what is austenitic stainless steel type

Stainless steels are immune to CO2 corrosion due to the formation of protective oxide film to prevent corrosion of the underlying metals. Two types of austenitic stainless steel are discussed here, i.e. austenitic stainless steel and highly alloyed austenitic stainless steel. Austenitic stainless steel includes type SS316, SS304. SS304 is not commonly used for marine environment due to less chromium, nickel and molybdenum content which shows lower corrosion resistant than SS316. SS904 and SS6Mo are grouped under highly alloyed austenitic stainless steel which exhibit higher corrosion resistant.
SS316 is immune to CO2 corrosion. However, it is more susceptible to attack from the offshore marine environment. It is noted that SS316 material should have minimum 2.5% Mo to improve CISCC and pitting resistance of the material. However, in oxygen free environments and temperature below 60˚C, there has no problem of chloride pitting and cracking
SS316 is widely used on offshore installations when CRAs are required. The “L” type of SS316 has lower carbon content than the standard version of the alloy, typically maximum 0.03wt% compared to maximum 0.08 wt% for standard version. The lower carbon content gives better resistance towards sensitization during welding and heat treatment.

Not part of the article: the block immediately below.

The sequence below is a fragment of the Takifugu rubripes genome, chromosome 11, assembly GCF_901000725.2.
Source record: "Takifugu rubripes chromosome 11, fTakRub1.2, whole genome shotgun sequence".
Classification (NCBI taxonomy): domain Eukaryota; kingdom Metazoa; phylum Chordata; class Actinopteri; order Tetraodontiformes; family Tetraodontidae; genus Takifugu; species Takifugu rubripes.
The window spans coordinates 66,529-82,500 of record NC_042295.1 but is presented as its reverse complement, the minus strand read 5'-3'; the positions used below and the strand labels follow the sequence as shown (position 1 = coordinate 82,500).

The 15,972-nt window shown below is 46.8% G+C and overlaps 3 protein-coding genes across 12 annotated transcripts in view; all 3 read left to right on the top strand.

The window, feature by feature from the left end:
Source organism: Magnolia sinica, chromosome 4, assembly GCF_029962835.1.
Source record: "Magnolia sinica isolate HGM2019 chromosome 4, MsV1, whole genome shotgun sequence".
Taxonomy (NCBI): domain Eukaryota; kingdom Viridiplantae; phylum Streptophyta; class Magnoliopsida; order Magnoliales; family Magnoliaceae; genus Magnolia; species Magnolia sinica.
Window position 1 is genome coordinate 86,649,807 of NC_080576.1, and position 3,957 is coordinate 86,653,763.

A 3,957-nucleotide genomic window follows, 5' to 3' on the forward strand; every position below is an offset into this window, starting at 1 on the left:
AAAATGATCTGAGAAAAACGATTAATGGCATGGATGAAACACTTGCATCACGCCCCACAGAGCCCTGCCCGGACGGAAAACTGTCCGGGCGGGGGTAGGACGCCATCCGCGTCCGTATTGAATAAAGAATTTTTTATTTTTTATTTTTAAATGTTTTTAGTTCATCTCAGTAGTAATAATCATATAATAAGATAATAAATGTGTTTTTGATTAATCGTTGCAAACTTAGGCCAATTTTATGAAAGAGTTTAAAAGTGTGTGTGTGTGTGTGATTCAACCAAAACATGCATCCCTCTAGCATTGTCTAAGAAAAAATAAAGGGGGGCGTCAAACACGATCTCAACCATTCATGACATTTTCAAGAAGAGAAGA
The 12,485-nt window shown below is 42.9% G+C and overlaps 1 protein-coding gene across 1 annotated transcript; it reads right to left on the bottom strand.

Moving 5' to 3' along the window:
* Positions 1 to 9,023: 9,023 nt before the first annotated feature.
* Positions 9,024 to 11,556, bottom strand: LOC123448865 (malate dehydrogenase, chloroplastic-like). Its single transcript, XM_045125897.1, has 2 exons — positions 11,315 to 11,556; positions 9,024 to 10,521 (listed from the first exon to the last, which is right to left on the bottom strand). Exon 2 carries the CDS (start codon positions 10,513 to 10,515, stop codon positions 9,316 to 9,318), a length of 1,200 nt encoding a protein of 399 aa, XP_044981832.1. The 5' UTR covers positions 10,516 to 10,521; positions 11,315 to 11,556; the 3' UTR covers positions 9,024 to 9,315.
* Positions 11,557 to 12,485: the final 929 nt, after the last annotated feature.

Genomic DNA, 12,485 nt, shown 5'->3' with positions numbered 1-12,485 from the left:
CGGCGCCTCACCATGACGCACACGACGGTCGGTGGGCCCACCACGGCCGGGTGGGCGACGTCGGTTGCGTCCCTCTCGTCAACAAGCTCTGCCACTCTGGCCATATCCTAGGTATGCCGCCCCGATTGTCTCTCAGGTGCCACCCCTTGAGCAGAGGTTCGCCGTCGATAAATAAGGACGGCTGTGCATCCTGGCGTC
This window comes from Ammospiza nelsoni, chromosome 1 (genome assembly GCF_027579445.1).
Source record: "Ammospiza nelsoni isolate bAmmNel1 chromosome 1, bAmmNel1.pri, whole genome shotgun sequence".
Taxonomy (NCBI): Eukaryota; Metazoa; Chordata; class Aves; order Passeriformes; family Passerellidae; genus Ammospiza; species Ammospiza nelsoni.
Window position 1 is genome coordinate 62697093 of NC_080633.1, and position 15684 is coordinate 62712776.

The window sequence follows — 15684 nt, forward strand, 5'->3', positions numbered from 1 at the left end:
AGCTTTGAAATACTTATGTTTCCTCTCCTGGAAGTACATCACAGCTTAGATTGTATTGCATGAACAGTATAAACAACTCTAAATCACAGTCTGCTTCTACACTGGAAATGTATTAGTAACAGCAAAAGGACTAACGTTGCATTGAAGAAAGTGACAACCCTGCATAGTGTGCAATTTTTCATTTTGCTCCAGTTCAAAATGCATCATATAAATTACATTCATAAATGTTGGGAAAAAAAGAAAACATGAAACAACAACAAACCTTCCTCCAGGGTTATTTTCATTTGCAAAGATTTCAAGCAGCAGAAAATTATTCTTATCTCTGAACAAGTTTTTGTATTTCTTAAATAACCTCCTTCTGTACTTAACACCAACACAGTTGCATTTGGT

SS904 is a material with chemistry between SS316 and SS6Mo. The corrosion resistance is comparable to DSS, except that resistance to H2S failure is equivalent to SS316. The austenitic microstructure enables the material to be used to low temperatures. Typical applications will be cladding material for vessels, where a more robust material than SS316 is required, and vessels, where resistance to both high and low temperature is required. SS904 will offer a cost effective material selection to SS6Mo.
Highly alloyed austenitic stainless steel, SS6Mo has a corrosion resistance in seawater comparable to SDSS; both may be used in piping systems up to 20˚C without problems. SS6Mo is however significantly more costly due to relatively higher alloy elements such as nickel and molybdenum. One advantage of SS6Mo compared to SDSS in seawater is however better resistance towards hydrogen induced stress corrosion cracking (HISC) when exposed to cathodic protection. SS6Mo has, like all other austenitic materials, good low temperature properties. It is commonly used for systems where both low and high temperature may occur, and where SS316L cannot be used due to sour service restriction.

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